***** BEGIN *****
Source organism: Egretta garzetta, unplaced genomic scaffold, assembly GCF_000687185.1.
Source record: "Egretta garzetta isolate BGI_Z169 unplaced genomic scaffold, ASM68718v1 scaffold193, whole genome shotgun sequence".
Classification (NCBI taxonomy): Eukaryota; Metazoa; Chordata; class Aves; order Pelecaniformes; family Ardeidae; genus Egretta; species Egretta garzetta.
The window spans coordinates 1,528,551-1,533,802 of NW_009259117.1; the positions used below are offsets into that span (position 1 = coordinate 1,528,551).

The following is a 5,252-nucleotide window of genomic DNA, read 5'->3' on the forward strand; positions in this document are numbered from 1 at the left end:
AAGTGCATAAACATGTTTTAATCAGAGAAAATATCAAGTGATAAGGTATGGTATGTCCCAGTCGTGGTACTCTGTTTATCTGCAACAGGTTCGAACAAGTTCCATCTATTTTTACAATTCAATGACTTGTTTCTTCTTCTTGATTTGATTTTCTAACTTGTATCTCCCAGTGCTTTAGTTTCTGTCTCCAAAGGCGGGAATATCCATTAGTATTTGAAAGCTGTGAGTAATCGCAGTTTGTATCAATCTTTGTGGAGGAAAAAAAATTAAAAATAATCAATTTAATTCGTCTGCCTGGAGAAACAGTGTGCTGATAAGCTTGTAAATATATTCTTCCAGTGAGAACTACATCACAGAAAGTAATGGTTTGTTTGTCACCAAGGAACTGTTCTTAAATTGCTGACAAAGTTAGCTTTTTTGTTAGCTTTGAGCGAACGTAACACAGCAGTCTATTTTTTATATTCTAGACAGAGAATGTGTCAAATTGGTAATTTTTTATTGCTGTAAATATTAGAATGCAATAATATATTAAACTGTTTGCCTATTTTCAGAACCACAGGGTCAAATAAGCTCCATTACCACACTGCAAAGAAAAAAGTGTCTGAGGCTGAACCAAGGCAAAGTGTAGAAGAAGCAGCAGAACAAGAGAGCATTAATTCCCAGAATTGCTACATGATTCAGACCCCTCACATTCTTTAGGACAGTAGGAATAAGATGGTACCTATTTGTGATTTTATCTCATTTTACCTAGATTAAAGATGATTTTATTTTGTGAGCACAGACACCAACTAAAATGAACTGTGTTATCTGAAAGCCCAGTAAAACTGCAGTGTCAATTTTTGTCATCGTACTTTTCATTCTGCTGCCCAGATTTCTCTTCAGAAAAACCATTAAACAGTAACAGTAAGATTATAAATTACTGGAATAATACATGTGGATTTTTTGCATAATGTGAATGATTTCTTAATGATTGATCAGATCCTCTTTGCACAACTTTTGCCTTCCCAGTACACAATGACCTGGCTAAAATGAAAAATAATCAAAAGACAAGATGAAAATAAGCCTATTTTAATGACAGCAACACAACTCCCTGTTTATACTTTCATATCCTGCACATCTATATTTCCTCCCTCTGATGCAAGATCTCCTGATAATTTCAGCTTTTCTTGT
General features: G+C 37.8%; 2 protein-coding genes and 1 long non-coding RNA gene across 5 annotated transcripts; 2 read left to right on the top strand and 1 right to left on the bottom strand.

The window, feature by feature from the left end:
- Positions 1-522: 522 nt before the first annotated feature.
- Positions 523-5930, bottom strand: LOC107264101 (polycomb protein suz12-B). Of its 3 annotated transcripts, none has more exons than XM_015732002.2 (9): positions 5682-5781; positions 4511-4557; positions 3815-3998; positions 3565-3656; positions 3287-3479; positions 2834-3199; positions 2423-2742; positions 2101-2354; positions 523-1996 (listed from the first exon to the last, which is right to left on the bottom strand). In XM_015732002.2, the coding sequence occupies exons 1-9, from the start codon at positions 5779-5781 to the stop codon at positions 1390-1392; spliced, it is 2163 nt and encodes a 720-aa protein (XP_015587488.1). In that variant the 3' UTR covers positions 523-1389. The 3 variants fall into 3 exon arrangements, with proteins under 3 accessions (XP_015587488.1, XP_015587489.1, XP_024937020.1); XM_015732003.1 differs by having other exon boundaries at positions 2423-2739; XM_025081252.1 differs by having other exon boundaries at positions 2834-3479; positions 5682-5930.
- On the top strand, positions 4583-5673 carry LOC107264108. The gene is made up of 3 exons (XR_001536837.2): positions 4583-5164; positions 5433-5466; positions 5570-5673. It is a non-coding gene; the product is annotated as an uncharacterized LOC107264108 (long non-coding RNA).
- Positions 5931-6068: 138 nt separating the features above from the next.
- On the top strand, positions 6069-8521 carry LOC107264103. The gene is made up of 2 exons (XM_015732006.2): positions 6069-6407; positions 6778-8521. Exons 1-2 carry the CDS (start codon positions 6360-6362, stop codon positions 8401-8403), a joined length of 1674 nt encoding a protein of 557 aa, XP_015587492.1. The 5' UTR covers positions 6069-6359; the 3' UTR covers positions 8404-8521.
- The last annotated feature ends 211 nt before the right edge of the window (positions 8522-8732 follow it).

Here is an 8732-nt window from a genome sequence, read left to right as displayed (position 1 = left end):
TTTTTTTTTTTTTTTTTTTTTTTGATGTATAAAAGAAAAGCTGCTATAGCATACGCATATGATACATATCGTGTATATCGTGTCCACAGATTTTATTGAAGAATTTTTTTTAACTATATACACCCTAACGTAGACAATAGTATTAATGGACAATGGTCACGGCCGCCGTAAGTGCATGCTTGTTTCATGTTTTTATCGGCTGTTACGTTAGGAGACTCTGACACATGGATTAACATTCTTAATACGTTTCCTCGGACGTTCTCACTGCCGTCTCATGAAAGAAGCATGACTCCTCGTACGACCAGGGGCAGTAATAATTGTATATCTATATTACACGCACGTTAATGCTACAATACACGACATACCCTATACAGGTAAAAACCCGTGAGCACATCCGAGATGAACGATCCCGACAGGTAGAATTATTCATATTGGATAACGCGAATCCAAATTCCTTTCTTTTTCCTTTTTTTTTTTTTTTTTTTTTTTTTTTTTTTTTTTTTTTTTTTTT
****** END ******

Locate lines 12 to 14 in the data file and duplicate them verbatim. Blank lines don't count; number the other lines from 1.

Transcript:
- Positions 5931-6068: 138 nt separating the features above from the next.
- On the top strand, positions 6069-8521 carry LOC107264103. The gene is made up of 2 exons (XM_015732006.2): positions 6069-6407; positions 6778-8521. Exons 1-2 carry the CDS (start codon positions 6360-6362, stop codon positions 8401-8403), a joined length of 1674 nt encoding a protein of 557 aa, XP_015587492.1. The 5' UTR covers positions 6069-6359; the 3' UTR covers positions 8404-8521.
- The last annotated feature ends 211 nt before the right edge of the window (positions 8522-8732 follow it).